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'Back to the Test Ban'

September 05, 1986

Your editorial advocates a negotiated test ban treaty. While I agree that a treaty is better than a moratorium, a moratorium is certainly better than a continuation of nuclear tests.

The United States conducted 13 or more tests since the Russians stopped their testing. Any imaginable Russian advantage must have been matched by this series of tests--if there was a Russian advantage, which is highly doubtful, since we still maintain an edge in the sophistication of our weapons.

This is a rare moment of opportunity. The present Russian leadership is obviously interested in stopping or slowing the arms race. The condition of our economy would require the same. While the arms industry provides just enough activity for the external appearance of a "recovery," the signs are quite unhealthy.

Some people think that we can outproduce the Russians and force them to their knees by continuing the arms race. However, can we afford it? We continue to finance most of our armaments from deficits; we charge it to the next generation.

Politically, this means that the Administration really does not think that the American people are willing to accept a lower living standard for a "strong defense." Just as Lyndon Johnson and Richard Nixon conducted the Vietnam War without asking for the equivalent sacrifices, this Administration promises prosperity and the continued arms race. Before the Russian leaders go to their knees they will simply ask and obtain the sacrifices they were always able to exact from their people.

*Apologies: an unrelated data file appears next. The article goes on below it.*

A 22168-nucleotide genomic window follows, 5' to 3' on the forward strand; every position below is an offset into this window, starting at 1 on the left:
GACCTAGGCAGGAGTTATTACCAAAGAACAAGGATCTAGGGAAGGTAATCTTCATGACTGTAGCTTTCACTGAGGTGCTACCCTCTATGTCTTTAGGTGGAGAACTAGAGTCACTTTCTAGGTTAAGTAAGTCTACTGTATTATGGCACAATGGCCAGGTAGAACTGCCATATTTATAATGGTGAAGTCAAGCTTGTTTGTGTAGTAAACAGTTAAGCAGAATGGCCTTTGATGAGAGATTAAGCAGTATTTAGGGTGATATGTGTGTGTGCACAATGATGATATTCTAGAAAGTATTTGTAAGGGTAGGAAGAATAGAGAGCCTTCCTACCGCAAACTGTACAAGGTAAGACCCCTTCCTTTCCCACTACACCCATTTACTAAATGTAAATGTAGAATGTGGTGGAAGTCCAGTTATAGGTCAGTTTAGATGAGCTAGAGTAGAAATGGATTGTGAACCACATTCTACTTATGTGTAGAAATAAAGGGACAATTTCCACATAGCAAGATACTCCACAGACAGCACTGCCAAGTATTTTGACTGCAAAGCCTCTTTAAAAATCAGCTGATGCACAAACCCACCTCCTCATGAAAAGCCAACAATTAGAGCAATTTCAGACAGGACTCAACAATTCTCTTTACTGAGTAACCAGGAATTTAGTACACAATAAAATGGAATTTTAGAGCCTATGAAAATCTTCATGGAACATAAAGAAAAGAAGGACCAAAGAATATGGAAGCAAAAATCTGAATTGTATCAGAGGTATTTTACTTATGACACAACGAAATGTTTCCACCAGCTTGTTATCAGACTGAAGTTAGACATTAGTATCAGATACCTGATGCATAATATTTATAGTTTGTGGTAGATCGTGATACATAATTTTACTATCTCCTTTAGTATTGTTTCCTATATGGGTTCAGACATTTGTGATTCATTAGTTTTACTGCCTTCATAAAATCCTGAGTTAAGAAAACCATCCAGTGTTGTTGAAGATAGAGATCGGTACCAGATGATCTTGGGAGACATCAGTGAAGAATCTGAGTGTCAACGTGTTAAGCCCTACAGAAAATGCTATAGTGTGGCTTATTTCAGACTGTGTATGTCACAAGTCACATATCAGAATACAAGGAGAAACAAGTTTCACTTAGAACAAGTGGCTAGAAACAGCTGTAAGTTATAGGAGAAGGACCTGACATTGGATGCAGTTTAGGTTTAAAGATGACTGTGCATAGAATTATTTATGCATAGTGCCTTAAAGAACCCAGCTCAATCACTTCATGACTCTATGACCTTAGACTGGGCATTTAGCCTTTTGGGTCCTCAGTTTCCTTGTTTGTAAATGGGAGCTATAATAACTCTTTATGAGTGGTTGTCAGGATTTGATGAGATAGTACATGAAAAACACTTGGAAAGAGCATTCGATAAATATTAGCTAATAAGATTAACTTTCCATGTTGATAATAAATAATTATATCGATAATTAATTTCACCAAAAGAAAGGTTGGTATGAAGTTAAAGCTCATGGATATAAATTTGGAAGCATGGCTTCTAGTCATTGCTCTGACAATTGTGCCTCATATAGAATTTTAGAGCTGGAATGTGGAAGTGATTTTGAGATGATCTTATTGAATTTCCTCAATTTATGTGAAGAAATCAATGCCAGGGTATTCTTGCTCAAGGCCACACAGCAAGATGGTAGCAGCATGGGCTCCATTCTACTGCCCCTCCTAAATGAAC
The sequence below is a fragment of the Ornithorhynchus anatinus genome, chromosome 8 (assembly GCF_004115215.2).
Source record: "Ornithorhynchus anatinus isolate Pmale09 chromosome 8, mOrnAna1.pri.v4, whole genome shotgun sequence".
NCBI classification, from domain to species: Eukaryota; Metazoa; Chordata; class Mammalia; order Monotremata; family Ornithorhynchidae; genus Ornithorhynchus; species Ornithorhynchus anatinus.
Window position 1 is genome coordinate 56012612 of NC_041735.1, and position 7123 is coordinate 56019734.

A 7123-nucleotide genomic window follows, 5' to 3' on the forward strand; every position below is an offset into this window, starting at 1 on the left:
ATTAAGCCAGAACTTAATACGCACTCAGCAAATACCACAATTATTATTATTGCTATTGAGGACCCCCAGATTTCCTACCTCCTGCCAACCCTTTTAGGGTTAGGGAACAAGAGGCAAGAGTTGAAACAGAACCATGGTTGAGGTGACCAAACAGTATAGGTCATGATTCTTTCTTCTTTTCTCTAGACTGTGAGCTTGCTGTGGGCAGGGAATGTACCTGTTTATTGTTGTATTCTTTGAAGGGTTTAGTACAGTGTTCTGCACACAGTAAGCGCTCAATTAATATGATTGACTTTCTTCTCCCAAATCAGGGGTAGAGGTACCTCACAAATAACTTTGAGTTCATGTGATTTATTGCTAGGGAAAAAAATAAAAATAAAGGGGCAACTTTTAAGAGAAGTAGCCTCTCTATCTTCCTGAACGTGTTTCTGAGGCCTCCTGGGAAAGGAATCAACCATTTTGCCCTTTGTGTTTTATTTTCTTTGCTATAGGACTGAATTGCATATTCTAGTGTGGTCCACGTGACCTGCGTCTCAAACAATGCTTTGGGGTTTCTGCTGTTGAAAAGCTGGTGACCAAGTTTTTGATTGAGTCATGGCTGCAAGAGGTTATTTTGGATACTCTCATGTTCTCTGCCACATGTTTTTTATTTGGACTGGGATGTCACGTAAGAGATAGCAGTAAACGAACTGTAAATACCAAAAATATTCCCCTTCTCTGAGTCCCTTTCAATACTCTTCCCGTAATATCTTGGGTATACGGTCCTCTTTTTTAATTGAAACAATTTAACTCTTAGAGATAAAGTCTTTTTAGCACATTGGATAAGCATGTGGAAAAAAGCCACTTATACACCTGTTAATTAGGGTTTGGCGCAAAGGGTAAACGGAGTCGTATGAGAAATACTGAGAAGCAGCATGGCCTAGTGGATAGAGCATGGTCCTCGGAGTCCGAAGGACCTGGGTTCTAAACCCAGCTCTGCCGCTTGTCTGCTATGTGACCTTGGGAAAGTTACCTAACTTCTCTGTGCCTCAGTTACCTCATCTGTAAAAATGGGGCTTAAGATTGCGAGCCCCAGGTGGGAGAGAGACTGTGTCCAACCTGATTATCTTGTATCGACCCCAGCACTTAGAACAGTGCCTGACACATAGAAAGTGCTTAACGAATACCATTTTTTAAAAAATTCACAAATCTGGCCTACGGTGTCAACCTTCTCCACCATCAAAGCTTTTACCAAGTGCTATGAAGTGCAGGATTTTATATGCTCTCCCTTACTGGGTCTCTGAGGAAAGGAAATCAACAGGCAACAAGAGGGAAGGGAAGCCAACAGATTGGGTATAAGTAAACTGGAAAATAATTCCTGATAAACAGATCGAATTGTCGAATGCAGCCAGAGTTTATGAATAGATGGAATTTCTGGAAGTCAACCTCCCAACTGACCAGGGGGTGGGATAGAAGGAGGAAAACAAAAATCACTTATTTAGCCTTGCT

Not to use the present opportunity is not in the interest of the great majority of the American people, even though many prosper from the arms race. But eventually we all will lose, and lose terribly in the attempt to preserve the world of the 1950s and early 1960s. Worst still, the very arms race increases the chance of an accidentally started nuclear war every day. That lies in the nature of modern weapons development, when computers replace human decisions.



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